Emma is a 15 year old diagnosed with anorexia nervosa (AN). The aim of this report is to take a holistic approach to examining the impact of this diagnosis will have for Emma, encompassing the physical/ biological, intellectual, social, emotional and spiritual aspects of her life that will be affected .It will also examine the OT role and its ability to help Emma through intervention and the OT process. The report aims to examine what an OT, and do with a referral like Emma’s and the theory and evidence they would use to support their choice of intervention.
The name Anorexia Nervosa come from the Latin meaning a nervous inability to eat. Anorexia Nervosa can be described as a psychiatric disorder in which the unrealistic fear of weight gain leads to self-starvation and a distorted body image. It can seriously compromise health and can be fatal. Between 4-8% of those with anorexia literally starve themselves to death, others die from cardiovascular failure. (Cushing & Waldrop, 2010)
In January 2014, new statistics from the Health and Social Care Information Centre (HSCIC) showed a rise of 8% in hospital admissions relating to eating disorders, 91% of them were female. (HSCIC, 2014)
Three out of four admissions were for Anorexia Nervosa. It is interesting to note that the most common age for female admissions was 15 years old, as Emma too is 15 and her condition is deteriorating possibly due to the pressures of having to taking GCSE. For the purpose of this report, the occupational impact on family life, education and leisure will examined.
Between the ages of 6 and 12, children averagely included in weight by 6 pounds and grow 2-3 inches (Gabbard 2011). Girls carry slightly more fat than muscle than boys and grow faster, reaching 94% of their adult height (Tanner 1990). The frontal lobes of the cerebral cortex also experience a growth spurt, areas that govern logic and planning. An increased ability to concentrate through improved reticular formation also occurs at this age. (Wetzel, Widman, Berti et al 2006), as well as the ability to choose what to concentrate on.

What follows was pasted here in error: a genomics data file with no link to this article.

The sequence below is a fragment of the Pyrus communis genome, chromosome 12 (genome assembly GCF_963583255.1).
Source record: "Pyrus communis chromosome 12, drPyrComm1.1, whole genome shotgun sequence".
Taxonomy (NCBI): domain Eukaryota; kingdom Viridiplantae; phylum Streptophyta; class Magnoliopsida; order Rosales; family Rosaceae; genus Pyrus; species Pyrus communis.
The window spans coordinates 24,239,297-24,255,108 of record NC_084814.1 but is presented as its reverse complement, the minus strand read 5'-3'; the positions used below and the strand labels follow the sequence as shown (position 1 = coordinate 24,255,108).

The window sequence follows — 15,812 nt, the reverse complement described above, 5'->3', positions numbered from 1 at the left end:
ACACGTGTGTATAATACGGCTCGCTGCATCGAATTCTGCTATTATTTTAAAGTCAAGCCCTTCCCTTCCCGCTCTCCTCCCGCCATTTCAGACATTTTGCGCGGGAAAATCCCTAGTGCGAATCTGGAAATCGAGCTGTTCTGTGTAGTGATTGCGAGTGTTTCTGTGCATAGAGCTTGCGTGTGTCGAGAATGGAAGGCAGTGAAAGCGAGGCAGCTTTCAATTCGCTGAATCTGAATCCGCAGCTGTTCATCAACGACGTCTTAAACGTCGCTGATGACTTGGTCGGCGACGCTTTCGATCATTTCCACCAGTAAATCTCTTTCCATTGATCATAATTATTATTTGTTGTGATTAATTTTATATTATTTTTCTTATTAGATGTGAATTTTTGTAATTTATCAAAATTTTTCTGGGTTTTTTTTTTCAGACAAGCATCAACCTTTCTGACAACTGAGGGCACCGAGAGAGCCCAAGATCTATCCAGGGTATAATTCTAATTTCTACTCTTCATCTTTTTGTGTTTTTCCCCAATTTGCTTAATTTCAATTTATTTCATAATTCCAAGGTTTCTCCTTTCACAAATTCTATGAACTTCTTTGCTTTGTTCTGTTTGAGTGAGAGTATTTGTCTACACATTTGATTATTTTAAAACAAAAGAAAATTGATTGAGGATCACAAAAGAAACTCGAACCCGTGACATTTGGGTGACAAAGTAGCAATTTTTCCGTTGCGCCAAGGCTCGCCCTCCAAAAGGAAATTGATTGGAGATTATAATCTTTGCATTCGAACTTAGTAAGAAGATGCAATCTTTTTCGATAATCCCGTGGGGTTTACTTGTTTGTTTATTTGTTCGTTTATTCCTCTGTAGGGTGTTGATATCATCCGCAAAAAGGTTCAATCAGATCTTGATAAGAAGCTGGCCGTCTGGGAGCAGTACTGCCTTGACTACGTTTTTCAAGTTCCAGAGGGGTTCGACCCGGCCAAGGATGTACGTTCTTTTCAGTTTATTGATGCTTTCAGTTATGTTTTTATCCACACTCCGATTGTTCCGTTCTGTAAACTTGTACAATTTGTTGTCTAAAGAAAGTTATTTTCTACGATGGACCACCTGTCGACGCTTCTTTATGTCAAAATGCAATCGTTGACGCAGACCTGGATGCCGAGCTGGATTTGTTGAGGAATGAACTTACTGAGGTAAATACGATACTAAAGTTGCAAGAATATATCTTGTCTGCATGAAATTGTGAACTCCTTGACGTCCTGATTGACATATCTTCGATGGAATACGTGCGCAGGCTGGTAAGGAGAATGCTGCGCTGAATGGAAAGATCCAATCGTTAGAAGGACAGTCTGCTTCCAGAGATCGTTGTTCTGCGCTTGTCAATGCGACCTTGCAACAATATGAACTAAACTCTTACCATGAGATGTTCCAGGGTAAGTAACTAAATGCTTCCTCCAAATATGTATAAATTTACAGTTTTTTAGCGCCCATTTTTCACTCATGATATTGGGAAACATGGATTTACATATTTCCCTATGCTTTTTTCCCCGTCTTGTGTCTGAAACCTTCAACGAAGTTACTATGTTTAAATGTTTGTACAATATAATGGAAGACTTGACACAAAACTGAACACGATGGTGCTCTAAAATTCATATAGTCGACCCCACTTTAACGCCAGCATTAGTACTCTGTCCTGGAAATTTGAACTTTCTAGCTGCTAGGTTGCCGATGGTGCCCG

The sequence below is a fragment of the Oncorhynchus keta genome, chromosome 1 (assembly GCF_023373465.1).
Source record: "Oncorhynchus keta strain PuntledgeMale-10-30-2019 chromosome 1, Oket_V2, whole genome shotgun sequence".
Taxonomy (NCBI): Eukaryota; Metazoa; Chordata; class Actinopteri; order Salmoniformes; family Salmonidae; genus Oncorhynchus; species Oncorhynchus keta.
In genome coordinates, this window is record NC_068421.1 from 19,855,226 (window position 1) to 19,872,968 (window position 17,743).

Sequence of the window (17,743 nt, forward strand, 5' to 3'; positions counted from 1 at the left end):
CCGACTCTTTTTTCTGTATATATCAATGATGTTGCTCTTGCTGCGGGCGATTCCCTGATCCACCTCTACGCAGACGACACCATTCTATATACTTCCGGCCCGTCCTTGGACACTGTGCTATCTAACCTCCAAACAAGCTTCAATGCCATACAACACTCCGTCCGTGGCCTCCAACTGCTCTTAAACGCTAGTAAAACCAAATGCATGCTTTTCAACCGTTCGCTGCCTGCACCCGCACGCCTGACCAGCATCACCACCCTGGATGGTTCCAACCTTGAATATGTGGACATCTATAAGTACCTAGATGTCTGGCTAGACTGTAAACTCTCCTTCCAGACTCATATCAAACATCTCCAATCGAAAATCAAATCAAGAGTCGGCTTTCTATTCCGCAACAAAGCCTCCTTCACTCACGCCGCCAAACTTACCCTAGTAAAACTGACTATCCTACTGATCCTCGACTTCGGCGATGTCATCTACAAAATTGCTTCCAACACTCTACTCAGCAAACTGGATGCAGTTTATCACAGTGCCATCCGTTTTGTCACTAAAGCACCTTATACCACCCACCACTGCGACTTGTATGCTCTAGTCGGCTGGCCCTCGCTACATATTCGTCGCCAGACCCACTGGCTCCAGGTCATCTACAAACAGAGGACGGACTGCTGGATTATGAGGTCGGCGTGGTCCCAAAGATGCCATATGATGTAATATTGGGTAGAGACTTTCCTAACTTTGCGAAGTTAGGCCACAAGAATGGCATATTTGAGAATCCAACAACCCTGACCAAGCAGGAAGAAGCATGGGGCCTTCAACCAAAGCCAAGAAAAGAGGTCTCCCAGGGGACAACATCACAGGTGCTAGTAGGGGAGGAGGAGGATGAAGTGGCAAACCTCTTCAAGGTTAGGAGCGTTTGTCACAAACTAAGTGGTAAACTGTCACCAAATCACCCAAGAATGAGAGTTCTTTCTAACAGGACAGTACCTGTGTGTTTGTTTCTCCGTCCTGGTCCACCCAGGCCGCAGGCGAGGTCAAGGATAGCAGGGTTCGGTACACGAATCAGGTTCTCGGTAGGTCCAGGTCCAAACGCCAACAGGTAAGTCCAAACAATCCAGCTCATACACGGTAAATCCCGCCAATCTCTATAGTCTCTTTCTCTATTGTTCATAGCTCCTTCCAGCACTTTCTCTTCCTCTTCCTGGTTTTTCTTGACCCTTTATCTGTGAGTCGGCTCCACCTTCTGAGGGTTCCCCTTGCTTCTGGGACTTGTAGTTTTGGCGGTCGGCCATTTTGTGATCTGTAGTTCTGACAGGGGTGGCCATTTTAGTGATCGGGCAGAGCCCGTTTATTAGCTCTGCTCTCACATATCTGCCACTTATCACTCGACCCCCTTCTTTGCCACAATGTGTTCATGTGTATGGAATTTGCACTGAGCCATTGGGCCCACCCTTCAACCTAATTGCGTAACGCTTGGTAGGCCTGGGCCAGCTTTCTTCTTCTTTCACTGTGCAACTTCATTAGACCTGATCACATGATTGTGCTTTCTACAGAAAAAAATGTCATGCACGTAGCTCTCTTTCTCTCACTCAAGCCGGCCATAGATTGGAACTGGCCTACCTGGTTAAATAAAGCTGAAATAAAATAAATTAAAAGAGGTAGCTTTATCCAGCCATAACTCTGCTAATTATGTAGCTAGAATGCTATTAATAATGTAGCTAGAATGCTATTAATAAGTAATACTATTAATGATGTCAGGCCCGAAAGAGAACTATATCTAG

The changes for Emmas stage of development are perhaps the most profound, bridging the gap between childhood and adulthood. The brain experiences another growth spurt affecting spatial perception and motor function (Spreech et al. 1995) Executive processing also improves.
Pertinent to Emma, the shape and proportions of the body change in puberty. These changes in particular could be one of the triggers for her illness as could puberty and sexual maturation.
Anorexia Nervosa will have a direct effect on Emmas physical wellbeing, in line with the symptoms of starvation. These in turn will impact on her occupations, both current and those she wishes to attain in the future. Anorexia Nervosa leads to lack of sleep, poor concentration, dizziness and fainting, that all of which will affect her chances of success at GCSE. Her periods will stop, she will feel cold and continually tired and weak. Stomach pains and swelling, constipation and/or diarrhoea and bone weakness are all implications if the Anorexia Nervosa is not controlled. (NHS)
Emma’s ambition is to go to college to study hair and beauty. Her diagnosis directly affects the possibility of this happening as she will simply be too unwell to cope with the demands both of college and her chosen career. The chemical imbalance caused by starvation can present as personality changes, disorientation, depression and mood swings (Hirst 2002). In an already tense family relationship with both her parents and younger sister, these symptoms can only exacerbate and inflame the family dynamics.
Intellectually, Anorexia Nervosa in adolescence is associated with ‘developmental and psychological regression and parental dependence’. At a point in her life where Emma should be forming new, more mature relationships outside her family, she remains frozen in an adolescent mindset. (Crisjo 1997)
In progression from